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Shut up and give them money

Just buy a ticket and send Hollywood a message


July 26, 2016

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    I don't think I've ever seen as much hate leveled at a film as I have against the Ghostbusters reboot. 
    And to be fair, I don't have as much childhood reverence invested in this movie as I do in the Teenage Mutant Ninja Turtle films (which I love even as I cringe at their overwhelming cheesiness). As a child of the '90s whose parents used to scratch out the swear words in her Harry Potter books, I wasn't even allowed to watch the original Ghostbusters until I was 10, and I probably didn't take the initiative to track down the movie until a few years later as an early teen. 
    So my reasons for liking or disliking the new Ghostbusters are not at all personal, and my reasons for going to see it — and for telling other people to go see it — are entirely political.
    Because yes, people, I'm telling you that you should go see Ghostbusters.
    I cannot remember another movie in recent memory that had more than one, let alone four, combat-ready female characters leading its ensemble and who go an entire film without any romantic subplots. Without even getting into feminist ideas and arguments in the script, casting four women as action leads automatically makes Ghostbusters one of the more progressive cinematic offerings this year. And that alone — regardless of the quality, regardless of how you feel about this reboot — is why you should at the very least buy a ticket for Ghostbusters.
    Without question, there is a real demand for better onscreen representation: For women, for LGBTQ people, for people of color, for people with disabilities, critics and audience members alike are demanding that the playing field be evened and that screens be more diverse. And the pushback against an all-female cast — and the particular online targeting of the only black actress in the quartet (Leslie Jones, who endured a ton of harassment last week by online trolls responding to the movie)  — shows that there are still a lot of audience members resistant to the idea. 
    This is partly why the movie is sucking so badly in the box office standings, where it is struggling to break even with its production costs. The message Hollywood is receiving right now is clear: Audiences don't want to see atypical female narratives, especially not in spaces society has decided are for boys only.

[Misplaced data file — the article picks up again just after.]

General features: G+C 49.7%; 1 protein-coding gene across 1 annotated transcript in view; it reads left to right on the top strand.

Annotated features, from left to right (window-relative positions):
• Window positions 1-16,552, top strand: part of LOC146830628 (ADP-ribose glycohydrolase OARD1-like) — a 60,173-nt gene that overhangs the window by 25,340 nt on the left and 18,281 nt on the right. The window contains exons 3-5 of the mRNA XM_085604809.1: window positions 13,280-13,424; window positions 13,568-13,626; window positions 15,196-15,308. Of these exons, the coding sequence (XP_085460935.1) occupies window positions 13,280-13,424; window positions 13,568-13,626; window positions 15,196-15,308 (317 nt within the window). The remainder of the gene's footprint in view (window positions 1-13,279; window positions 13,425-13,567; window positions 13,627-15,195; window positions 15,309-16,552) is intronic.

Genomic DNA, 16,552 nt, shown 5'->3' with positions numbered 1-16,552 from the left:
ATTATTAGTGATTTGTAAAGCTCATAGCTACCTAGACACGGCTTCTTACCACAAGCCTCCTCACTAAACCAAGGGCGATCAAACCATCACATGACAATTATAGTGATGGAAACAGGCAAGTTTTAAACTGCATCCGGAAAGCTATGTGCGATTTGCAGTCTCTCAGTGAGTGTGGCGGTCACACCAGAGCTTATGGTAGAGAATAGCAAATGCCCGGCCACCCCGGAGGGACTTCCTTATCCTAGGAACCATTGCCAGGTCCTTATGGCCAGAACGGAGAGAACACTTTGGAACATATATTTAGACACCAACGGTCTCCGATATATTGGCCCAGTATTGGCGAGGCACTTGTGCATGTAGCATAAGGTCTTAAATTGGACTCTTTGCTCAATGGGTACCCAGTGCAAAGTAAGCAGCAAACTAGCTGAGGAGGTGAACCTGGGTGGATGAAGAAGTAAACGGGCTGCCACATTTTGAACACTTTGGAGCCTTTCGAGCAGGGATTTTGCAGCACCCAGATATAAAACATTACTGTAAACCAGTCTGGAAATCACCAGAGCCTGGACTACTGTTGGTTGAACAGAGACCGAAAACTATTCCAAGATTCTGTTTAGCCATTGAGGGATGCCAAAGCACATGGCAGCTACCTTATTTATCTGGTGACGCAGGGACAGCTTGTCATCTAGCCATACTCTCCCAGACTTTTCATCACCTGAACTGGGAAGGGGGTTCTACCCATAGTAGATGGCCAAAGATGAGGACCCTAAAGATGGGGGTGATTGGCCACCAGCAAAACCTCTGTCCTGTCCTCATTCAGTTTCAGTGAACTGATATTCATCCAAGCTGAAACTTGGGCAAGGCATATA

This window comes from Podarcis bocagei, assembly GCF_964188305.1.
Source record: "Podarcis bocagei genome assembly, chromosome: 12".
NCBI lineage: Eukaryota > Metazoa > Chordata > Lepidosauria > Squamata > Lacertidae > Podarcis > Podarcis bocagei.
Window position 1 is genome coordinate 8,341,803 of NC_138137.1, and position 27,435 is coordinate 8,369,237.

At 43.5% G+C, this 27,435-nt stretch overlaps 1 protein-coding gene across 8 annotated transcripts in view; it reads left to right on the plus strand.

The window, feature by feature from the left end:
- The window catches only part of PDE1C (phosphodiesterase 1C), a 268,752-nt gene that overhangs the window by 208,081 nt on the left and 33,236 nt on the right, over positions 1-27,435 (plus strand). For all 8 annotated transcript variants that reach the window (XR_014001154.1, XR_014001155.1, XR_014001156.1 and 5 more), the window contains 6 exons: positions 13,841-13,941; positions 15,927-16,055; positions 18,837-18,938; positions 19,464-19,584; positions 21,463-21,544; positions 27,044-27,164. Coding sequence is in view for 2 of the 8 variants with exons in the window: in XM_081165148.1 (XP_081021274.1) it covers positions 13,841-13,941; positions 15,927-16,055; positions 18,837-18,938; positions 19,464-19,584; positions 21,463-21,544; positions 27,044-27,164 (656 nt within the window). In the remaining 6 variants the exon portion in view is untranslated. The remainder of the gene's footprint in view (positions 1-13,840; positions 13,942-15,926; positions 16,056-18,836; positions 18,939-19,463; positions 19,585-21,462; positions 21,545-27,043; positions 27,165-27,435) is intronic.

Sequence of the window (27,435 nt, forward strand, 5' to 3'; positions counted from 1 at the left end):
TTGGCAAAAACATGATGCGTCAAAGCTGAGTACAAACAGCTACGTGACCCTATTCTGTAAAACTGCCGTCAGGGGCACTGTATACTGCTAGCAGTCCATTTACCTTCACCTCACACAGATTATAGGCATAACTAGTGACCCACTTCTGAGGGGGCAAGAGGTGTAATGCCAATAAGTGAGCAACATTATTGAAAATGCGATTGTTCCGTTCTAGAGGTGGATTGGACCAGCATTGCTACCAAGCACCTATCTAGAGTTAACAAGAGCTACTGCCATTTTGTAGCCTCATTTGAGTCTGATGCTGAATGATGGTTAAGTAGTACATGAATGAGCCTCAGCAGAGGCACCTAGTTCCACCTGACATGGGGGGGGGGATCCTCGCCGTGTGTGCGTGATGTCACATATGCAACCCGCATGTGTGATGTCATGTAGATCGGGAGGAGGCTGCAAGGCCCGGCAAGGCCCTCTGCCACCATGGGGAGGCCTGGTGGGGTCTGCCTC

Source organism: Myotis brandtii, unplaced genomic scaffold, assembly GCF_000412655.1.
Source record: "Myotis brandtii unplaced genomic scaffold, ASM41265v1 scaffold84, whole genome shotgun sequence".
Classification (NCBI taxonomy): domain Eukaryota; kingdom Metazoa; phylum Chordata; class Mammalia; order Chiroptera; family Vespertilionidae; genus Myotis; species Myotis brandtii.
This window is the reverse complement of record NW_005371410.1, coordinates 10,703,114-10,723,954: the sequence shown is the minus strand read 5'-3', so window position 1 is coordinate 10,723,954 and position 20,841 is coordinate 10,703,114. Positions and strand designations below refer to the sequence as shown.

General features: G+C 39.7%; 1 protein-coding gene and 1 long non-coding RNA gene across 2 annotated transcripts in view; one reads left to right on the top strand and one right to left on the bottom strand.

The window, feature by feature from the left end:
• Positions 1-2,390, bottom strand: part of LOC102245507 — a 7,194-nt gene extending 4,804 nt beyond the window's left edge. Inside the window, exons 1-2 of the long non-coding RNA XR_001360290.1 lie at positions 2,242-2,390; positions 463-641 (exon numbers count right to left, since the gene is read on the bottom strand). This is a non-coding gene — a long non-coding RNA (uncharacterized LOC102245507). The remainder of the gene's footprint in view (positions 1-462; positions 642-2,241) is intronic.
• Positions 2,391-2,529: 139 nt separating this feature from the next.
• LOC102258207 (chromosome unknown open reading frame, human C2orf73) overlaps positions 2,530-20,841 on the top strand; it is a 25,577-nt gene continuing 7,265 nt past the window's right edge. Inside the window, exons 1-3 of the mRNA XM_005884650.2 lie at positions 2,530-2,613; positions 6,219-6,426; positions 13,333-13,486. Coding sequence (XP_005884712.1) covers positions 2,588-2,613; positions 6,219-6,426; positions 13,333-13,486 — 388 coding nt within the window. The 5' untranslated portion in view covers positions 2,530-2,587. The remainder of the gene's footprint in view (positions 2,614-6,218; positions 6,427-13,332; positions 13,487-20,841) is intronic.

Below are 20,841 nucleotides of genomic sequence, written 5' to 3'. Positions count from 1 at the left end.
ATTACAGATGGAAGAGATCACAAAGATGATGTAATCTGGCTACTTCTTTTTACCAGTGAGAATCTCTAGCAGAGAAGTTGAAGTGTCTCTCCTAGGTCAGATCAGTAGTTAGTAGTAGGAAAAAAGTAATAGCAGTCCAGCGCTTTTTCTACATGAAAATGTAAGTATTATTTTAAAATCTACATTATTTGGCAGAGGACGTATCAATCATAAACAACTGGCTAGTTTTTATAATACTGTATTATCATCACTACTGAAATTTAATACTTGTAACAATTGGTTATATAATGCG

And of course, that isn't the right message at all, because tons of moviegoers (or at least the ones who are vocal online) want very much to see those narratives. Plenty of people, I'm sure, are avoiding the movie because we are sick of having our nostalgic heartstrings jerked with reboots and unnecessary sequels. But that isn't the message Hollywood is going to receive. The reboot machine isn't going to stop anytime soon, with Power Rangers, Baywatch, Men in Black and another Planet of the Apes all slotted for releases in 2017 because, despite our groaning and lamentation, we keep paying for these stupid movies. The only message Hollywood receives loud and clear is one that comes after a dollar sign. (This is why, even though we can all agree the Transformers movies are irredeemably awful, the franchise is scheduled for four more films. FOUR. MORE. FILMS.)
    I'm not saying Ghostbusters is good. I feel about the movie the same way I feel about the Fallout Boy cover of the theme song: that it was wholly unnecessary. But a movie doesn't have to be good to be enjoyable, or be a paragon of excellence to make a step in the right direction. And if throwing money at Ghostbusters ­— even if we were to buy tickets and then never actually use them — communicates that it's about damn time we had good female characters, then I'll consider it money well spent.

Brittani Howell is the editor of Connect Statesboro. If you'd like to reach out, shoot a message to editor@connectstatesboro.com!w

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